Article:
News ID: 252186
Published: 0152 GMT May 01, 2019

Giant-slayers Ajax can go all the way: Dutch press

Giant-slayers Ajax can go all the way: Dutch press
Ajax's Donny van de Beek celebrates with teammates after scoring his team’s goal against Tottenham Hotspur in the UEFA Champions League semifinals at Tottenham Hotspur Stadium, London, Britain, on April 30, 2019.

Ajax's fairy-tail season continues with a Champions League final now "within reach", Dutch media gushed on Wednesday following the Amsterdam underdogs' 1-0 victory over Tottenham in London.

"Finals are in sight," headlined popular daily tabloid De Telegraaf after Donny van de Beek's early goal on Tuesday night pushed Ajax one step closer to the possibility for the first time in 23 years, AFP reported.

"The road to the Champions League final lies open for Ajax," the paper said, adding coach "Erik ten Hag's eleven in the first half gave a masterclass performance."

"The second half was more difficult... but the only thing the Amsterdammers could be held accountable for is that they did not score more goals to make moot a home game on May 8," said De Telegraaf.

"The Amsterdam fairy-tale is alive and well after a 1-0 victory," the daily tabloid Algemeen Dagblad said.

"Ajax has conquered much of Europe and now also England... where Erik ten Hag treated the football power elites with disdain."

"Ajax can now smell a Champions League final. In the time of oil dollars and extreme broadcast fees this is nothing short of a miracle," it said.

Writing in the De Volkskrant, top Dutch football journalist Willem Vissers said "thanks to a first half-hour of magic Ajax is now close to the Valhalla of club football: The Champions League final on June 1 in Madrid."

But "Tottenham was much stronger in the second half," despite David Neres' rare shot at goal which rebounded off the post.

"Ajax, which against both Real Madrid and Juventus was superior in the second half, dragged itself home with a bit of luck, to the second game on May 8 in Amsterdam," Vissers said.

"The final beckons, but the matter is far from being settled," Vissers warned.


‘Like lions’


Ajax coach Ten Hag praised his young lions after the Dutch club’s victory on Tuesday.

"A fantastic achievement. We fought like lions," Ten Hag said, Reuters reported.

"We are halfway there and in good shape. The willpower was very nice to see."

Van de Beek was superb and even overshadowed Barcelona-bound fellow midfielder Frenkie de Jong, while 19-year-old captain Matthijs de Ligt showed maturity beyond his years to marshal the defense after the break.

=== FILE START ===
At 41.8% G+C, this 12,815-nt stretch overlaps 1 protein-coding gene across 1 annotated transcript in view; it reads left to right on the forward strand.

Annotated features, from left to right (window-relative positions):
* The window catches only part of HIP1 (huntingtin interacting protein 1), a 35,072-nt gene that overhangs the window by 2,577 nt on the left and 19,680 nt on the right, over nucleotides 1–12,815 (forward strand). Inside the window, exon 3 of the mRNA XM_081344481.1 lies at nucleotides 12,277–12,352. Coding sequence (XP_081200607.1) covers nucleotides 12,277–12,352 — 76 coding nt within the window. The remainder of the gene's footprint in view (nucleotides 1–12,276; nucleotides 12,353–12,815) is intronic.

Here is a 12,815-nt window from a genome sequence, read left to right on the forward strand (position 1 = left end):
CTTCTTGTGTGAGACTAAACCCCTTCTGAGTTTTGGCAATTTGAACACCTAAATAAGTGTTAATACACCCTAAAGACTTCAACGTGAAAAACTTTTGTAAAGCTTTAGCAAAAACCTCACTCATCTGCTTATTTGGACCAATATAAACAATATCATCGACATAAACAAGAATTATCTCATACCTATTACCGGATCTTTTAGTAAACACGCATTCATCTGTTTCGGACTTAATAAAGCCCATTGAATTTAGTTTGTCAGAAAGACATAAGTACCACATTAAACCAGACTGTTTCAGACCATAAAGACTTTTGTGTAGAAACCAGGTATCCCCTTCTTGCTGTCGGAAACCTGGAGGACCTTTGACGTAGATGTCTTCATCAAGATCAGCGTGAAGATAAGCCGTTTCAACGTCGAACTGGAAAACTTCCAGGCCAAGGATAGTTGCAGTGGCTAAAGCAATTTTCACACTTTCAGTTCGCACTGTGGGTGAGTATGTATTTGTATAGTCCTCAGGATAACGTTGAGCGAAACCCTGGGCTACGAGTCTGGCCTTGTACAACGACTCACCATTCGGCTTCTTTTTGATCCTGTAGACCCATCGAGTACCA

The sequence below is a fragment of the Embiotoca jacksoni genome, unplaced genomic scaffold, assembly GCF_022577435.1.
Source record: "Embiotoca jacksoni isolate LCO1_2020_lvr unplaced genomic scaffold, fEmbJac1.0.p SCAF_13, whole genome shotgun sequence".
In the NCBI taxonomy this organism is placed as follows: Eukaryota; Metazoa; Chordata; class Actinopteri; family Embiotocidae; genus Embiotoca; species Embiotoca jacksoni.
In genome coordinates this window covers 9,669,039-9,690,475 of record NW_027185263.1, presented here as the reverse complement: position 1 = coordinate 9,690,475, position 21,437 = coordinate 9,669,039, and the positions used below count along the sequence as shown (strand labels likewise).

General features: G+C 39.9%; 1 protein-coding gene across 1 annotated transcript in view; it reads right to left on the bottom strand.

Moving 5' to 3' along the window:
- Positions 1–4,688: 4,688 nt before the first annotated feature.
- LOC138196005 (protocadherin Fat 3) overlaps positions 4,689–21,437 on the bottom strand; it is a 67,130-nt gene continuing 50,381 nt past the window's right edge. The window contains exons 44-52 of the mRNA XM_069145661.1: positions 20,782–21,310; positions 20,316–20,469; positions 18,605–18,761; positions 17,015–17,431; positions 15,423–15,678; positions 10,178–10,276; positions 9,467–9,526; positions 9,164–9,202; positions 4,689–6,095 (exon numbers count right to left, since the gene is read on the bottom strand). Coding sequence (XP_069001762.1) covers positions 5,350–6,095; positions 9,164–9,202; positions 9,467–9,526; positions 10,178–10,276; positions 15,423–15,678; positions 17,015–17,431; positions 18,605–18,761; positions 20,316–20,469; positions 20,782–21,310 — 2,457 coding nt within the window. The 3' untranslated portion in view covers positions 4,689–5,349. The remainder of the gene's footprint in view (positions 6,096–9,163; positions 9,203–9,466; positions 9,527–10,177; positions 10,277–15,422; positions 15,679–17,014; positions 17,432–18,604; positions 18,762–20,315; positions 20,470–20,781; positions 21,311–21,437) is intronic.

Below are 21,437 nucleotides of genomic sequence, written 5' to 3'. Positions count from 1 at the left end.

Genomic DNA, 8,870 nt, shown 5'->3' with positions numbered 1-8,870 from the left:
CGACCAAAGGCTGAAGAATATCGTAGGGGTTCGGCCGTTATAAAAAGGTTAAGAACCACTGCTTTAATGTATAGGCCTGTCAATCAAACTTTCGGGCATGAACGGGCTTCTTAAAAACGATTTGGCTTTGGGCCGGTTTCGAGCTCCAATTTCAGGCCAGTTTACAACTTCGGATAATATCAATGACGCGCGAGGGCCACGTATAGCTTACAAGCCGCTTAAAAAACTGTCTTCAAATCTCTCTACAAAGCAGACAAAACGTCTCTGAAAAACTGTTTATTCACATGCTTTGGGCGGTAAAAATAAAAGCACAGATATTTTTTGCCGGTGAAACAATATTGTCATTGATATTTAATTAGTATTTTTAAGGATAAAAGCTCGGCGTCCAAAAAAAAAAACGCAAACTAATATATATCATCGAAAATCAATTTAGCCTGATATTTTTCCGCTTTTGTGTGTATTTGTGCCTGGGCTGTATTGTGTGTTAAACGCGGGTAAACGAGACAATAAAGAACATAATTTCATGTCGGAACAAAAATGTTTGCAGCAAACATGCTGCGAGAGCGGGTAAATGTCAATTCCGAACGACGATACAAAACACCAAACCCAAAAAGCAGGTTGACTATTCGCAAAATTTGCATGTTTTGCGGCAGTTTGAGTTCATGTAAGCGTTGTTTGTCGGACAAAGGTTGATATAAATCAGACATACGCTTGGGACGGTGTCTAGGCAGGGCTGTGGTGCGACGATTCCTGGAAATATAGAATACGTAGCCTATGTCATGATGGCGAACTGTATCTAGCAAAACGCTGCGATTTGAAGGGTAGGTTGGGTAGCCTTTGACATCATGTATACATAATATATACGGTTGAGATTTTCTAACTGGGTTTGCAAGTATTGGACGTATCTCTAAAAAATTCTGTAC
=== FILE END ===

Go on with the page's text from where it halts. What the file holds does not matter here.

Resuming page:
Had Neres not been denied by the post late on Ajax's position would look impregnable, but Ten Hag knows the job is not yet completed.

"I think it's an excellent result for us. We won the game. We are satisfied. We have a very good starting point, but we're only halfway through," he told reporters.

"We can play football in different styles. We can defend very well. We have a team that works together really well; they can fight together really well."


‘Still alive’


Tottenham manager Mauricio Pochettino, meanwhile, said his team is still "alive" despite the home defeat.

"It's going to be difficult, but it's still open," said Pochettino, BBC Sport reported.

"It's about preparing for the second leg. We will try to win. It will be tough for us, but also tough for them."

History is against Spurs as only one of the 17 previous teams to lose a home first leg of a European Cup or Champions League semifinal has progressed into the final.

"I think the attitude was there, but we didn't find a way to play," said Pochettino.

"We didn't show the energy we wanted to show and the way that we conceded the goal was painful. We struggled in the first half an hour.

"The second half was much better, we forced them to play deeper. We pressed in the way we wanted to press. The second half gave us hope for the second leg."

And the Argentine took responsibility for his side's early struggle, acknowledging that a change of shape from a five-man defense to a back four aided his side.

"I can accept it was a mistake, the shape we used," he told BT Sport. "But there were not too many options. I am not happy – you cannot guess what happens if we play in a different way.

"It was not the shape that conceded the goal. Our approach to the game was not good. I am the manager so I have responsibility."




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